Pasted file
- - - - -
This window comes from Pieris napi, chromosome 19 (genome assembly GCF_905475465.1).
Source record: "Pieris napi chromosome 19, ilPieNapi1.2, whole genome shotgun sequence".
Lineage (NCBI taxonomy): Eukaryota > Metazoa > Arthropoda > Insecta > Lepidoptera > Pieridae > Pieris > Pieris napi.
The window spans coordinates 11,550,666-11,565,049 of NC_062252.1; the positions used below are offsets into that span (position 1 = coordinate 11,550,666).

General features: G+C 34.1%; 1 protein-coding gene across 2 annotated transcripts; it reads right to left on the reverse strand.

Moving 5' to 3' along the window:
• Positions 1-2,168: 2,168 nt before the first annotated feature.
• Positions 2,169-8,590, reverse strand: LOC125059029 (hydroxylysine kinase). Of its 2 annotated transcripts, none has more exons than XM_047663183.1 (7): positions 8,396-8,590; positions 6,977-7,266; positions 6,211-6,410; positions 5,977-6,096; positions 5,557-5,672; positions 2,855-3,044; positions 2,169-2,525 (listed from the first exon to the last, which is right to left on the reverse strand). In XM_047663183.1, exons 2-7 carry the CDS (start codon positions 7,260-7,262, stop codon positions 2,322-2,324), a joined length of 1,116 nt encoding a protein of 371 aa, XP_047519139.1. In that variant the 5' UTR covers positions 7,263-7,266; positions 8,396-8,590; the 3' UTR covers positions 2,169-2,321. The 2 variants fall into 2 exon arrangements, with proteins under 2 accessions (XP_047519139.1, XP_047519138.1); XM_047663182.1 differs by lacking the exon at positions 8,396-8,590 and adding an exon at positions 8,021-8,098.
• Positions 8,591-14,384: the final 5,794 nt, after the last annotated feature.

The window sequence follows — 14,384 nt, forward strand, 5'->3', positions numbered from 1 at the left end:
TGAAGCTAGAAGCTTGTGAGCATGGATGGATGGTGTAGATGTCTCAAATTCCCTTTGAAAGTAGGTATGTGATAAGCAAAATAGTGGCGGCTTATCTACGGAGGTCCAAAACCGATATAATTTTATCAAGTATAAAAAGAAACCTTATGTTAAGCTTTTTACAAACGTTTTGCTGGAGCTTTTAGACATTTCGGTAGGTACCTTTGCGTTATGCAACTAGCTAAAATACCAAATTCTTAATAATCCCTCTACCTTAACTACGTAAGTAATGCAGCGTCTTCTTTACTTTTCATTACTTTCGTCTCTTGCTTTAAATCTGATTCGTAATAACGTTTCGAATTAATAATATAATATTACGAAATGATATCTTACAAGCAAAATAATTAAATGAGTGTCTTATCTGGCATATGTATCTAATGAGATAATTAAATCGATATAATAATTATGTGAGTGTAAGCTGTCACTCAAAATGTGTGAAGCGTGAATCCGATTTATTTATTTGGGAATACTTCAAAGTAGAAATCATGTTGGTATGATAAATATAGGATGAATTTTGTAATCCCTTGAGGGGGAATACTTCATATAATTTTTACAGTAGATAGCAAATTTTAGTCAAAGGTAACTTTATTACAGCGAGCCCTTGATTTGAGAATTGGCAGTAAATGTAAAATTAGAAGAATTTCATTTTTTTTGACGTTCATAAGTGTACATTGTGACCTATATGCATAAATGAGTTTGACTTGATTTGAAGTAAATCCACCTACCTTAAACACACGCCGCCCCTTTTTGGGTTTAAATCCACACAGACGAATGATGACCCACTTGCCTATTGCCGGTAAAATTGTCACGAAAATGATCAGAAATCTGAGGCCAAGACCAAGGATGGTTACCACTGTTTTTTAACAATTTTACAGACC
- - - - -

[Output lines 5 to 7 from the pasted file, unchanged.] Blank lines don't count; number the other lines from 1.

General features: G+C 34.1%; 1 protein-coding gene across 2 annotated transcripts; it reads right to left on the reverse strand.

Moving 5' to 3' along the window:
• Positions 1-2,168: 2,168 nt before the first annotated feature.